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06-06-1999, 12:32 PM
I was watching one of my favorite movies the other night; "The Good, The Bad and The Ugly", and I started wondering what language all those great Sergio Leone movies were filmed in.

The three leads; Clint Eastwood, Warren Oates and Lee van Cleef, are all English speaking actors and it is their voices we hear in the American release. Other characters; like Tuco's brother and the Union captain, seem to have had their lines dubbed in English. I recognize both the voices as those used to dub 1960s Hercules movies.

Did the actors just speak whatever language they were most proficiant in and then let the editors and sound guys straighten it out in post-production? How did they shoot scenes between Italian speaking actors and English speaking actors?

PS - The three-way showdown in the cemetary: Absolutely the best marriage of film and music in the history of movies!

06-06-1999, 03:16 PM
>>The three leads; Clint Eastwood, Warren Oates and Lee van Cleef, >>

You mean Eli Wallach

>>are all English speaking actors and it is their voices we hear in the American release. Other characters; like Tuco's brother and the Union captain, seem to have had their lines dubbed in English. I recognize both the voices as those used to dub 1960s Hercules movies. >>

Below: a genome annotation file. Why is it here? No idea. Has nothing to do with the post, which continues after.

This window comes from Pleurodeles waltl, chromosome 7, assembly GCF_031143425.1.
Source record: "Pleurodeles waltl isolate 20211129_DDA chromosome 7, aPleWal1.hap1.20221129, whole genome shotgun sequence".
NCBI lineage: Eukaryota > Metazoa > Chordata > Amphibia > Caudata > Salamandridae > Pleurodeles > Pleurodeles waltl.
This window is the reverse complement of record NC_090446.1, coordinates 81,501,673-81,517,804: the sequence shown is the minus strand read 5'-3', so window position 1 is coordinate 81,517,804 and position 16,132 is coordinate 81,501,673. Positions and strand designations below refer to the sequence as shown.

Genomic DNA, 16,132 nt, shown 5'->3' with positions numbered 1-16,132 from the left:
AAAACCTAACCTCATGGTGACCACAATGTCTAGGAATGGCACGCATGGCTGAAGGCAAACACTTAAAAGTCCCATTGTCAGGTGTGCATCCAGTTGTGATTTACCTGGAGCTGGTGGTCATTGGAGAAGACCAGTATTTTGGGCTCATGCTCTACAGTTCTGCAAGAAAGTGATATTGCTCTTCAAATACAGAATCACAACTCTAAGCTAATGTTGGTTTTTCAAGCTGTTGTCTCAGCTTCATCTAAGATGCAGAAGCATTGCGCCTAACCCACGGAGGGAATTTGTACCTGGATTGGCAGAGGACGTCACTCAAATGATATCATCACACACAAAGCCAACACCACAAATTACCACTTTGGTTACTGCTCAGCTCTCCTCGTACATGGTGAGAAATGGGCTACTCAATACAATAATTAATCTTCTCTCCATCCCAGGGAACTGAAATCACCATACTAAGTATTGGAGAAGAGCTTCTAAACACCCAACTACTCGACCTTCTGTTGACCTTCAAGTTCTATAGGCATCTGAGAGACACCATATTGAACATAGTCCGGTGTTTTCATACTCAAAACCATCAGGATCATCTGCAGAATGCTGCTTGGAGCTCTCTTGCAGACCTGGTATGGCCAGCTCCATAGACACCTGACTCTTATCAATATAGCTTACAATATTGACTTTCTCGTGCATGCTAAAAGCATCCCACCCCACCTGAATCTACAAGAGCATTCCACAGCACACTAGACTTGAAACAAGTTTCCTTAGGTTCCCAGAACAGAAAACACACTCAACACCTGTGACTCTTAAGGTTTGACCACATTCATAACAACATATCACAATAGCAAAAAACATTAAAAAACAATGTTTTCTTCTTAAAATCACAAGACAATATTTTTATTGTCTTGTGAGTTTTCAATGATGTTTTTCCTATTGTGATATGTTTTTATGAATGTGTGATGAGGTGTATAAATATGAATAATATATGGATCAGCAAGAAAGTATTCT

The other actors all largely Italian (some Spanish). There was not exactly a lot of dramatic vocal interplay between the actors (other than the title three) which could not have been covered up by simply filming the scene in whatever language each actor spoke and editing it together for later dubbing for each country.

06-06-1999, 11:46 PM
I agree Bermuda999, but it was my understanding that, while Leone let them speak Spanish if they wanted to, the low budget of these films (the early spaghetti westerns) simply meant also that the soundtracks were just not attended to much and the quality of the synch was not really important, as they knew they were going to distribute them to multinational audiences. The dubbing was crappy, the original mastering was crappy, because they didn't care; they were going for a wide international audience at that time and sound be damned. The synch is awful, from the master.

I must admit, "Fistful of Dollars" is one of my guilty loves. Have seen it mebbe 50 times and can recite virtually word for word. Fav line: "That is MariSol. You chust forget about her."

Have had to forget many such <sigh>.

06-06-1999, 11:52 PM
And BTW, Eastwood refers to his mount in the movie (FFD) as a 'mule.' But it sure looks like a donkey to me. I know the technical diff between a donkey and a mule, but which one is it in this case? Can anyone tell me for sure?

06-07-1999, 08:52 AM
All these movies were shot MOS, which is the technical term for "silent." Dialogue was looped in, sound effects were foleyed, and that awesome soundtract was recorded well after the filming.

The actors still spoke their lines, in order to act out their parts.

BTW, most of Leone's films were shot in Spain, which had locations that looked like the American West, plus a really cheap labor pool.

06-08-1999, 03:35 PM
To half ass-nswer the question of what is the difference between a donkey and a mule. Mules, IRC, cannot reproduce. Only female donkeys, called Jennies can.

And thus my knowledge of Animal Husbandry amazes the masses.....

06-08-1999, 11:34 PM